ILLUSTRATION: Simone Martin-Newberry
I've taught K–12 in Canada and abroad in many subject areas. Every year, I'm looking to improve as a teacher and learn something new. Based on a suggestion I read in the book Rock Your Class, I tried a project in my Grade 6 French Immersion class last year as a social studies assessment, with great success. I had students create fake Facebook (or "Fakebook") profile pages for early explorers, in French. The assignment challenged students to consider how those explorers would have described themselves, what kind of messages they would have shared, and what sort of news and ideas they would have been interested in. The modern platform engaged them, and thinking of explorers in this context helped bring the idea of these historical figures to life. Student feedback suggested they enjoyed the project, and it was incredible to see the high calibre of work they produced! Afterwards a parent actually wrote to thank me, as they were impressed with how their child was taking their learning to new heights.
Mark Raby, OCT, is a Grade 7/8 Core French teacher in eastern Ontario.
By Stefan Dubowski
Help your students grow into conscientious caretakers of the environment by introducing them to outdoor activities available through Evergreen, a Toronto-based non-profit specializing in community development.
Go to evergreen.ca and click Tools & Publications, then By Subject, then Outdoor Learning & Play to peruse environmentally friendly lesson plans for your students.
You'll see all sorts of activities for K to 12 including The Sensitive Scavenger, a "multi-sensory scavenger hunt" in which Grade 4 students work together to create their own activity involving not just what they see, but also what they hear and smell as they explore outdoors. You'll also find Give Me Back My School: A Back to Basics Approach to Ecological Restoration — a Grade 9 "greening project" to reduce a school's environmental footprint. Or try Go With The Flow: Teaching and Taking Action for a Healthier Watershed. That one's for multiple grades; it encourages students to learn about local water systems and to understand how schools can play an important role in watershed health.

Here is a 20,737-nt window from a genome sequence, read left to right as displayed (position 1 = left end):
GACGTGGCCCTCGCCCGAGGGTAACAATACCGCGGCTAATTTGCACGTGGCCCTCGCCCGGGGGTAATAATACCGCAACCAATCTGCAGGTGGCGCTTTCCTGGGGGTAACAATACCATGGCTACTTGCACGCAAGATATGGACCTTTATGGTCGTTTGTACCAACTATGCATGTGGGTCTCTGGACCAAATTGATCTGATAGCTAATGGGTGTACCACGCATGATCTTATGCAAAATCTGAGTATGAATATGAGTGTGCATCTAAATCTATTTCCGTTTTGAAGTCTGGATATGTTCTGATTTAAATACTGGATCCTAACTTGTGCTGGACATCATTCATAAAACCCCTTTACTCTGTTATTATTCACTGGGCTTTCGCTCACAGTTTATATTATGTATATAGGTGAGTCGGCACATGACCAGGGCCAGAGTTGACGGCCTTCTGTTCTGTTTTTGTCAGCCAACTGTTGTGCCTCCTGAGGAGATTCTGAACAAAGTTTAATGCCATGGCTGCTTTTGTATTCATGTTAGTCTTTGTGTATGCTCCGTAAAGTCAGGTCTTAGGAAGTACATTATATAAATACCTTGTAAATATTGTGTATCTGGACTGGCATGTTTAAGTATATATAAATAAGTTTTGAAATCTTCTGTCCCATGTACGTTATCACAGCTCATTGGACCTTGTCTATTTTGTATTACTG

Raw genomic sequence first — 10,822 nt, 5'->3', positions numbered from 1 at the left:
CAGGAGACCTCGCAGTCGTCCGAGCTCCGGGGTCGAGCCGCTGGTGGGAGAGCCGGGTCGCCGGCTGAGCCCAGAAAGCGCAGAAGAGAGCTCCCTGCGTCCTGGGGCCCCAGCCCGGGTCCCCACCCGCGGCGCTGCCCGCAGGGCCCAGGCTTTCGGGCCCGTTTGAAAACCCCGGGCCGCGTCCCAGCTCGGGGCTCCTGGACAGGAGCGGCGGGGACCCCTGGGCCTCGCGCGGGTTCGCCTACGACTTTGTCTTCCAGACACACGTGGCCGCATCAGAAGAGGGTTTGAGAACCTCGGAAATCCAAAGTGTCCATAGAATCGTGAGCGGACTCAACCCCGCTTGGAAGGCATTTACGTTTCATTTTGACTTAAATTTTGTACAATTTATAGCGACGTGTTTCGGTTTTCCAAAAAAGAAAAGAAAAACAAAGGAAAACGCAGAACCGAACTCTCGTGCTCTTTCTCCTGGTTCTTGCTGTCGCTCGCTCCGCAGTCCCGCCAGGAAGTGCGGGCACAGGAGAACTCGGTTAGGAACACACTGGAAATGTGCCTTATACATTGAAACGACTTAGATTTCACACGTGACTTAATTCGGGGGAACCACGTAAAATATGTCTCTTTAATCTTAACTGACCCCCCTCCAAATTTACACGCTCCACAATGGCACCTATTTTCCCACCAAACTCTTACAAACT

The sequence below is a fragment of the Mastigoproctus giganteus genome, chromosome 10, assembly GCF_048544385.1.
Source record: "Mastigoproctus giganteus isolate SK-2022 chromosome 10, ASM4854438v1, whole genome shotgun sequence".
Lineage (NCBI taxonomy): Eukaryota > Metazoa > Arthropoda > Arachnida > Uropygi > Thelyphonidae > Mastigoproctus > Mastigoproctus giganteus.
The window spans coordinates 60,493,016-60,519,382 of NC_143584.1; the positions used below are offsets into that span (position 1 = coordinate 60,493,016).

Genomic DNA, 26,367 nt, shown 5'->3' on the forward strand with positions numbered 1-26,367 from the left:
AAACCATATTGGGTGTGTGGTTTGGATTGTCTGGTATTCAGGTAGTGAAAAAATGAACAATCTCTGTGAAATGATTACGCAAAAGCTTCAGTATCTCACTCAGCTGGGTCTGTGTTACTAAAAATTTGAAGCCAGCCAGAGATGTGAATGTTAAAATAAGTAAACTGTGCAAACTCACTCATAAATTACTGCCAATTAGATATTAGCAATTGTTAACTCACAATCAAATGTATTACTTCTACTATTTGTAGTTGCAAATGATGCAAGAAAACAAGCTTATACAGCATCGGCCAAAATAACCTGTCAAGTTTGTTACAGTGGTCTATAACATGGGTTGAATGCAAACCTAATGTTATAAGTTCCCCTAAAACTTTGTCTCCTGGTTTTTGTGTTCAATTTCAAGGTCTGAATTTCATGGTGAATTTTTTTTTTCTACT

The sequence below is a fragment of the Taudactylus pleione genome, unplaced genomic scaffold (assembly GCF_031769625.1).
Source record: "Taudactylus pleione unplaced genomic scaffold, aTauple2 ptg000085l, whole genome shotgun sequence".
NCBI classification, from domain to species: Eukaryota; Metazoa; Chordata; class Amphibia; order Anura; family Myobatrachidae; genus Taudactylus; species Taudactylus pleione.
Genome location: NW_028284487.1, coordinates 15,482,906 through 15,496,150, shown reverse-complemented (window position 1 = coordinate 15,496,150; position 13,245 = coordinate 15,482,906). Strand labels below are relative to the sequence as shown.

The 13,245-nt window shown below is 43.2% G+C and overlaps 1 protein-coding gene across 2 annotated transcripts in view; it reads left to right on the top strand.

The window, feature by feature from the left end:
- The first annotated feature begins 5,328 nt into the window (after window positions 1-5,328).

Evergreen's activities tie right in with Ontario's environmental curriculum, including the high school level. The province's Resource Guide: Environmental Education reads, "Students need to have the knowledge and skills that will enable them to understand and deal with complex issues that affect the environment now and in the future."
Luke Howie, Evergreen's senior manager of programming, says the organization takes care to craft resources that are both practical and powerful. "The resources take a fun, hopeful and grateful approach to learning about the natural world while addressing the climate change emergency and empowering a new generation of future city builders and environmental leaders."